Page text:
The words 'efficient' and 'suitable' are not defined in the Education Act but are interpreted by us to mean that a child is educated to equip him/her for life in the community to which he/she belongs. At the same time the child should be educated so that s/he can make his/her own choices within modern society in later years.
The law states that a parent’s duty is to provide a child with an efficient, full-time education. This should be suitable to his/her age, ability, aptitude and special needs.
Government guidelines on home education go on to say we may reasonably expect the education provision to include things like:
A full-time home education can be varied and flexible, including activities that do not usually take place at school and you do not have to have any specific qualifications to home educate your child.
School hours, days and terms do not have to be followed. DfE guidelines published in April 2019 suggest that a full-time education can be similar to that of a state school where children of compulsory school age receive around 4.5 to 5.0 hours of education a day, for about 190 days a year.
You do not have to follow the National Curriculum or specifications used in mainstream schools, nor do you have to follow fixed timetables, meet age-specific standards, mark work or give formal lessons.
You do need to show how your child is progressing and achieving positive outcomes through your home education.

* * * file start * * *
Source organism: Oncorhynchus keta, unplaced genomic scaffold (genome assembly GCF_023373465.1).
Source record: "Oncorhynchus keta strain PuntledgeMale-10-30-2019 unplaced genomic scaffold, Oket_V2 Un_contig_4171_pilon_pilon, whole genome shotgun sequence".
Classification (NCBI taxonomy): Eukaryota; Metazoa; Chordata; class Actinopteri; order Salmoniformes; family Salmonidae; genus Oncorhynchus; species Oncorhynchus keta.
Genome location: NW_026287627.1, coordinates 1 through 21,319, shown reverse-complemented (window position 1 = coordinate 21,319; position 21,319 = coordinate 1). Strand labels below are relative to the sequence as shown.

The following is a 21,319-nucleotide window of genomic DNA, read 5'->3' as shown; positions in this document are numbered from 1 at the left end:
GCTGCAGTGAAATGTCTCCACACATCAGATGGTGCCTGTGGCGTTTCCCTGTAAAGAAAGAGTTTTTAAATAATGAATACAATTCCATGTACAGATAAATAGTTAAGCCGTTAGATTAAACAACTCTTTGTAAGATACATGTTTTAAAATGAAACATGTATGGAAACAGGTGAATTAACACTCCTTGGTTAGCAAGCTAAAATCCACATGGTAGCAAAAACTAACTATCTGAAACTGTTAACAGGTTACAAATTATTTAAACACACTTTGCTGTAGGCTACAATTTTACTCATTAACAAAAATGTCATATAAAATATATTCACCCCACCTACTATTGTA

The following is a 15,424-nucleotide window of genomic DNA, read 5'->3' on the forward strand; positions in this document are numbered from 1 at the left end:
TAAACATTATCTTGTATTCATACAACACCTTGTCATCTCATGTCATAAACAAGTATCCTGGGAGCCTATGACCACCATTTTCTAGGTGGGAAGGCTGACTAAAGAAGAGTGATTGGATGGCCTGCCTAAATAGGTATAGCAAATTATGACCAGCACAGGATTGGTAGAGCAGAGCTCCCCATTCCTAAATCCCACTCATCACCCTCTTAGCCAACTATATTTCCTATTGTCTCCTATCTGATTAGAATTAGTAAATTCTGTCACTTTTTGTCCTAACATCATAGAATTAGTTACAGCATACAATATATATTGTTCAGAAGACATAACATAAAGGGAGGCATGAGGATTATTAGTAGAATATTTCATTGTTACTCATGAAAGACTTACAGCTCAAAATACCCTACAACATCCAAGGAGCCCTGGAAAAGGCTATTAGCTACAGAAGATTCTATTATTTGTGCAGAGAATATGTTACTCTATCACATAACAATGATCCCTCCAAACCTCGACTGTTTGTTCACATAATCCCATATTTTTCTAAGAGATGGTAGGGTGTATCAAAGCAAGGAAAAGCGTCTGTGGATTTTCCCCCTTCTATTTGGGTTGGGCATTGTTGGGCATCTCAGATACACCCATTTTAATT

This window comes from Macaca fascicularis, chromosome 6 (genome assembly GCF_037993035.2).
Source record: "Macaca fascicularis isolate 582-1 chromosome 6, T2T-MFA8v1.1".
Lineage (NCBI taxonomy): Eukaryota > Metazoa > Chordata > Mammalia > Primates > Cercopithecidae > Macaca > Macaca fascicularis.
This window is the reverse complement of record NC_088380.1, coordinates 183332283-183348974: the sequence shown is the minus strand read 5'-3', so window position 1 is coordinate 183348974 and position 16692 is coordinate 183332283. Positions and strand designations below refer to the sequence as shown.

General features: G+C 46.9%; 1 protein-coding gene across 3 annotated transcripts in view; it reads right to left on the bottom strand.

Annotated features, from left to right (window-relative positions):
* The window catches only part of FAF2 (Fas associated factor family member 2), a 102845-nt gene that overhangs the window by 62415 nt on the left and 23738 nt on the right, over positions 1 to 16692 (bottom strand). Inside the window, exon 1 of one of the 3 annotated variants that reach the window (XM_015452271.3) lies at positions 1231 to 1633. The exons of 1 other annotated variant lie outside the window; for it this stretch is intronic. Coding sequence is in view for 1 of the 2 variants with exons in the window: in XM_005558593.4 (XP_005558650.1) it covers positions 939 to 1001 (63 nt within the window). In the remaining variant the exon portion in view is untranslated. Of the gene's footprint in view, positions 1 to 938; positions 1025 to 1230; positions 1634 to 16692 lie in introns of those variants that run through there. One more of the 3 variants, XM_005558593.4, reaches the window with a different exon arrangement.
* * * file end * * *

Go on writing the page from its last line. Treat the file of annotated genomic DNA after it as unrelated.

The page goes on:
We recognise that there are various approaches to home education which are equally valid, and that learning can take place in different environments, not just the family home. We will aim to respect and understand parent’s philosophies and individual approaches to education, to promote mutual positive and trusting relationships.
If your child has never been to school, you do not have to ask for permission to educate at home and you are not expected to inform us yourself. It is always helpful, however, if you do let us know that your child is being home educated.
If your child is being withdrawn from a mainstream school, you are asked to write to the school clearly stating that you will be taking full responsibility for your child’s education at home. Your child can then be de-registered from the school roll. The school must inform us if a child is removed from a school roll to be home educated.
Once we have been made aware that your child is being home educated, we will send you a welcome pack which includes a form. This form asks you to provide details about the education you are intending to provide for your child. We recognise that in the early stages of home education, you may not have firm plans and that things may change as home education moves forward.
We will contact parent/carer once the school has told us that a child is being home educated. This is to offer support and guidance, if necessary, and to check that the details the school has given to us are correct. If we offer you a visit you do not have to accept this or you may choose to meet us at another venue.
If you choose not to meet with us you can communicate with us via letter, email or telephone instead. We would like parents to keep in touch but cannot insist on regular contact. At a minimum we will aim to contact you on an annual basis.
If we identify that your child is not receiving a suitable education, we will follow our set procedures.
For more information see the Services to Home Educators protocol.